Who’s Skiing in your Wake?

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Water Skiing in a Boat's Wake

On Christmas day in 1946, “It’s a Wonderful Life” debuted at the box office. The Frank Capra film barely covered its $3.18MM production budget and was widely considered a major disappointment, although the movie has gone on to become a holiday classic, even making the American Film Institute’s top 100 Greatest American Movies of All Time (#20).

It’s a Wonderful Life is a perfect example of a concept that Kip Tindell, Founder & CEO of The Container Store, calls “wake.” Essentially, wake is the cumulative effect of your actions and inactions. Think about the wake behind a speed boat. In It’s a Wonderful Life, a suicidal George Bailey (James Stewart) gets the rare opportunity to glimpse the size of his wake when Clarence, his guardian angel, takes him on a journey to see what his home town of Bedford Falls would be without his presence and influence. In this alternate reality, George sees that his brother Harry is dead because George was not there to save him. His former boss, Mr. Gower, is in prison because George was not there to stop him from accidentally poisoning a young child. The town, now renamed Pottersville, is a seedy den of crime because George Bailey was not there to check the greed and exploitation of the wealthiest man in the city, Mr. Potter.

Lollipop Moments

Unfortunately, none of us will have the opportunity to visit an alternate reality to observe the size of our wake, but that doesn’t mean we can’t become more aware of what Drew Dudley calls “lollipop moments.” According to Dudley, a lollipop moment is “a moment where someone said something or did something that you feel fundamentally made your life better.” In the following 6min Ted Talk, Drew Dudley explains a powerful story of how a simple act changed the life of someone he didn’t even know.

I am convinced that there are potential lollipop moments all around us, yet will you be able to act when they are staring you right in the face? In order to do so you need three qualities: awareness, engagement, and humility.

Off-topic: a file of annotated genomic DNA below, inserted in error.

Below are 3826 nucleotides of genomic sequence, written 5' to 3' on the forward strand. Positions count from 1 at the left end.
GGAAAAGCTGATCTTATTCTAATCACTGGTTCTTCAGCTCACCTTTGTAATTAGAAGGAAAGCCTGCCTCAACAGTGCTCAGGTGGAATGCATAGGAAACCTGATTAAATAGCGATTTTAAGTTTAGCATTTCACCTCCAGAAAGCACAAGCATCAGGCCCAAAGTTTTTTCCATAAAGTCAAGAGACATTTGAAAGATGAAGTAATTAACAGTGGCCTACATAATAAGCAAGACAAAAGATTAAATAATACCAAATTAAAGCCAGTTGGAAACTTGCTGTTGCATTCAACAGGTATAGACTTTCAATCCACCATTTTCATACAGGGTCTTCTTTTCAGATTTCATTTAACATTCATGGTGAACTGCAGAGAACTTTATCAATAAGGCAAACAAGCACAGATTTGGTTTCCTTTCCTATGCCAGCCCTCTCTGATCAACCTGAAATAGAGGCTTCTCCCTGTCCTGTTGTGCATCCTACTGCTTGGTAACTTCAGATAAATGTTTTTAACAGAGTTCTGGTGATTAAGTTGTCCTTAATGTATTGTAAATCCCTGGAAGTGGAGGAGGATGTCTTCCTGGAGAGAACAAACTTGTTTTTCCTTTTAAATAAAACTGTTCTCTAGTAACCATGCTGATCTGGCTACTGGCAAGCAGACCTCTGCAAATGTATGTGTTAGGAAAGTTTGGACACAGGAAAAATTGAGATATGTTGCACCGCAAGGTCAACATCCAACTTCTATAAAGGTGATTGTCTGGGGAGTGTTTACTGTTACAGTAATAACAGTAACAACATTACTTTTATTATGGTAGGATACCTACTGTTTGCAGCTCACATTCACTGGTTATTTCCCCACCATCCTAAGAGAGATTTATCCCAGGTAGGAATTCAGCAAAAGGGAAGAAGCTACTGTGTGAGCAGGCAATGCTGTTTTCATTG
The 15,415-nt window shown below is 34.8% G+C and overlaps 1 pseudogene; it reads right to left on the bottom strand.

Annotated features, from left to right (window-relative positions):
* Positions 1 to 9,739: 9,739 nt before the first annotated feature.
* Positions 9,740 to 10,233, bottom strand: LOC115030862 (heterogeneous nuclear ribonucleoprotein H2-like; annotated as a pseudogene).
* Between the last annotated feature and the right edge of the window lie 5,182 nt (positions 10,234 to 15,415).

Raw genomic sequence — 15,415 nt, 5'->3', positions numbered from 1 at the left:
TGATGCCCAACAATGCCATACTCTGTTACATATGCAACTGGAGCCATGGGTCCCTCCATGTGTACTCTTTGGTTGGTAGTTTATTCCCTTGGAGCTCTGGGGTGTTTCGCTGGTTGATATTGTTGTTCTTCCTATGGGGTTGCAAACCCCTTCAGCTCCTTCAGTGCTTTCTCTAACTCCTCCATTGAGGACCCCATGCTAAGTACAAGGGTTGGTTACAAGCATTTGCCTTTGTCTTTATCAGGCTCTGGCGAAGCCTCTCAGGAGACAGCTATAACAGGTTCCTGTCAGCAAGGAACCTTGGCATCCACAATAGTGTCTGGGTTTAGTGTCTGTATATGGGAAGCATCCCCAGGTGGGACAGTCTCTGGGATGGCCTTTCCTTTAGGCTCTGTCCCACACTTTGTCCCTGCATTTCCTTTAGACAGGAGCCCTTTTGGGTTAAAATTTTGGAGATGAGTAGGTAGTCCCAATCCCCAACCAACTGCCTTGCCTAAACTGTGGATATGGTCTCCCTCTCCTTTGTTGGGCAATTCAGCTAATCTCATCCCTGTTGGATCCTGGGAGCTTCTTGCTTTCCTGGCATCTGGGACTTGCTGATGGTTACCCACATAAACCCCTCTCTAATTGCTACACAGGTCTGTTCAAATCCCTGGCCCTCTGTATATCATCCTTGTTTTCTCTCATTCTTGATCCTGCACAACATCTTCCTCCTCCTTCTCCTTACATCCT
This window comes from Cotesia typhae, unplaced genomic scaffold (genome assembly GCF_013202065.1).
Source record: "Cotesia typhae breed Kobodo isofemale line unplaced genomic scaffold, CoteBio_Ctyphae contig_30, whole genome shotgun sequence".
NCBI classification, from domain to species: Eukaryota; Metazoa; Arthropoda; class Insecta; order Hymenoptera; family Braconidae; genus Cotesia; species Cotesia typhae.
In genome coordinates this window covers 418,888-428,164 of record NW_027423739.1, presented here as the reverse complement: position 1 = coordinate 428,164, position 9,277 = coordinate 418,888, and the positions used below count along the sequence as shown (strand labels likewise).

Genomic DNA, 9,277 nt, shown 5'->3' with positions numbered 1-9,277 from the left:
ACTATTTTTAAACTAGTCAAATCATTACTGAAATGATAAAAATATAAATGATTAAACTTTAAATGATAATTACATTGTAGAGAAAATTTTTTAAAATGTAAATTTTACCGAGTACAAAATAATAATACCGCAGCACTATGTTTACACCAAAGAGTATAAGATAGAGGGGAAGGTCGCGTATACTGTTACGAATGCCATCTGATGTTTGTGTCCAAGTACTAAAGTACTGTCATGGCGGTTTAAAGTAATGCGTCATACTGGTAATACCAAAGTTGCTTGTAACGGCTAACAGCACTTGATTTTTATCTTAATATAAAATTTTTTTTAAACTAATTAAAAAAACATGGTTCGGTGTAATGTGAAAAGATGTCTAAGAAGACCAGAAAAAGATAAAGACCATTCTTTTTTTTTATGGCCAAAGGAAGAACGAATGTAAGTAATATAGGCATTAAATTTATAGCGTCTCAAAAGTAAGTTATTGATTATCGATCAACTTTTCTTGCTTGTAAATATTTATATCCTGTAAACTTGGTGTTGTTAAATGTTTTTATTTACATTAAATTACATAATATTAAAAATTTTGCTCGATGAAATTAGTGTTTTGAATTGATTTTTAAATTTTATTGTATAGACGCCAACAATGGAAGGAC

Be Aware

As I mentioned in my article, Drowning in a Sea of Paper, narcissism is on the rise. In fact, noted psychologist Jean Twenge has found that “two-thirds of current college students score above average on narcissism.” The rise of selfishness in our society is also accompanied by an increase in social isolation. A 2006 study found that only half of survey participants in 2004 had a friend with whom they could confide, compared to nearly three-quarters in 1985. In many ways, communities are becoming fragmented which I believe makes us more internally focused and less externally aware. By simply opening our eyes to the people around us, we increase the likelihood that lollipop moments will find us.

Don’t be Afraid to Engage

I must confess that I’m not as nice now as when I lived in the South. Back home, people greet one another on the street and they are not afraid to speak to someone in the elevator. In contrast, people in the North East largely keep to themselves. Subway cars are full of people trying their best to avoid eye contact with others. It’s a constant struggle to wake myself up from this propensity toward disengagement. While awareness enables us to spot potential lollipop moments, engagement requires us to have the courage to act. Last week, I encouraged people to try their own day on the streets. If that is too daunting then start small. Try engaging people in the supermarket line and build your way up to more challenging types of engagement. The key is action.

Approach Others with Humility

If there is anything I’ve learned from all my travels around the world it is the need to approach others with humility. As Americans, we have the tendency to be know-it-alls, especially when surrounded by quieter people who we perceive as being weak. Don’t try to help someone in the way you think best. Listen to them to hear how they need to be helped. International Development history is littered with white elephant projects that have wasted billions yet helped few. Part of the problem is that there was little importance placed on hearing the perspectives of the target communities. Encouragingly, co-creation is on the rise. Co-creation is a movement that jointly engages companies and customers (or aid agencies and beneficiaries) in actively crafting a solution. By approaching lollipop moments with humility, you increase the likelihood that you will actually have an impact in someone else’s life and increase your wake.

The Internet is full of lollipop stories like the anonymous real estate magnate who hides cash around the city or the woman who purchased $17.38 worth of groceries for a needy family on food stamps. These stories speak to our hearts and remind us of our common humanity. Don’t forget your awareness, engagement, and humility as you walk out the door today and a lollipop moment may be waiting for you. Like George Bailey, you may never know how such a simple act will increase your wake.

Photo Credit: Ted Van Pelt

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  1. […] and 14,000 employees to over $4B and 25,000 employees. He develops a reputation of being a bit like George Bailey in “It’s a Wonderful Life” treating Market Basket’s workers as his extended family. He attends employee weddings and […]

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